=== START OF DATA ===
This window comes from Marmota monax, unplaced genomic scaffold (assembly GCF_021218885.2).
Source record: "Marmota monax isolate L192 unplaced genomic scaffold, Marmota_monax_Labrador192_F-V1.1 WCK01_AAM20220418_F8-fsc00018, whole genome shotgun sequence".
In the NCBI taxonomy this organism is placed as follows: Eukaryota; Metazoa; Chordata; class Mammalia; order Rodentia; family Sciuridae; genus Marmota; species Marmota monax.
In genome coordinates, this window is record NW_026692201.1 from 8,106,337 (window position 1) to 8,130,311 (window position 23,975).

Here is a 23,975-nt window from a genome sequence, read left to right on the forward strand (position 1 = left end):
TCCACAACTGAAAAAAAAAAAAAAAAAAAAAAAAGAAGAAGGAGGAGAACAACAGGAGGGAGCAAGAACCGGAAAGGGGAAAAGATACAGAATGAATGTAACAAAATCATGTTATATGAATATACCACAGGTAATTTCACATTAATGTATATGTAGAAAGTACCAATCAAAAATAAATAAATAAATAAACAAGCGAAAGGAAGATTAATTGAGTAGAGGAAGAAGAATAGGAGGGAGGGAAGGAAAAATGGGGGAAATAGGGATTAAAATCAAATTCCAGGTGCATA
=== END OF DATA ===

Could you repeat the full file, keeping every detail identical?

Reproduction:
This window comes from Marmota monax, unplaced genomic scaffold (assembly GCF_021218885.2).
Source record: "Marmota monax isolate L192 unplaced genomic scaffold, Marmota_monax_Labrador192_F-V1.1 WCK01_AAM20220418_F8-fsc00018, whole genome shotgun sequence".
In the NCBI taxonomy this organism is placed as follows: Eukaryota; Metazoa; Chordata; class Mammalia; order Rodentia; family Sciuridae; genus Marmota; species Marmota monax.
In genome coordinates, this window is record NW_026692201.1 from 8,106,337 (window position 1) to 8,130,311 (window position 23,975).

Here is a 23,975-nt window from a genome sequence, read left to right on the forward strand (position 1 = left end):
TCCACAACTGAAAAAAAAAAAAAAAAAAAAAAAAGAAGAAGGAGGAGAACAACAGGAGGGAGCAAGAACCGGAAAGGGGAAAAGATACAGAATGAATGTAACAAAATCATGTTATATGAATATACCACAGGTAATTTCACATTAATGTATATGTAGAAAGTACCAATCAAAAATAAATAAATAAATAAACAAGCGAAAGGAAGATTAATTGAGTAGAGGAAGAAGAATAGGAGGGAGGGAAGGAAAAATGGGGGAAATAGGGATTAAAATCAAATTCCAGGTGCATA